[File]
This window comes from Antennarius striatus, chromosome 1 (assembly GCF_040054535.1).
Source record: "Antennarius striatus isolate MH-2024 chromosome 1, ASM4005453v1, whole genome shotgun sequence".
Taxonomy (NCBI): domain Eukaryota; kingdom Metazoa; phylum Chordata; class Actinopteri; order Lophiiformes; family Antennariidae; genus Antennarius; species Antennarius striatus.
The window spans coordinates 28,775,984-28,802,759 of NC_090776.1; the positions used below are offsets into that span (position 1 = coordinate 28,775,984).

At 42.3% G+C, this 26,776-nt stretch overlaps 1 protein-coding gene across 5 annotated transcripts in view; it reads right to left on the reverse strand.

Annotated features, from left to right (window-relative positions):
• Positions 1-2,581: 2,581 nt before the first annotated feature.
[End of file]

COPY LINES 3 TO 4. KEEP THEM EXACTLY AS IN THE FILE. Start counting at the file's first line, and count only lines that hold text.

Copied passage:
Taxonomy (NCBI): domain Eukaryota; kingdom Metazoa; phylum Chordata; class Actinopteri; order Lophiiformes; family Antennariidae; genus Antennarius; species Antennarius striatus.
The window spans coordinates 28,775,984-28,802,759 of NC_090776.1; the positions used below are offsets into that span (position 1 = coordinate 28,775,984).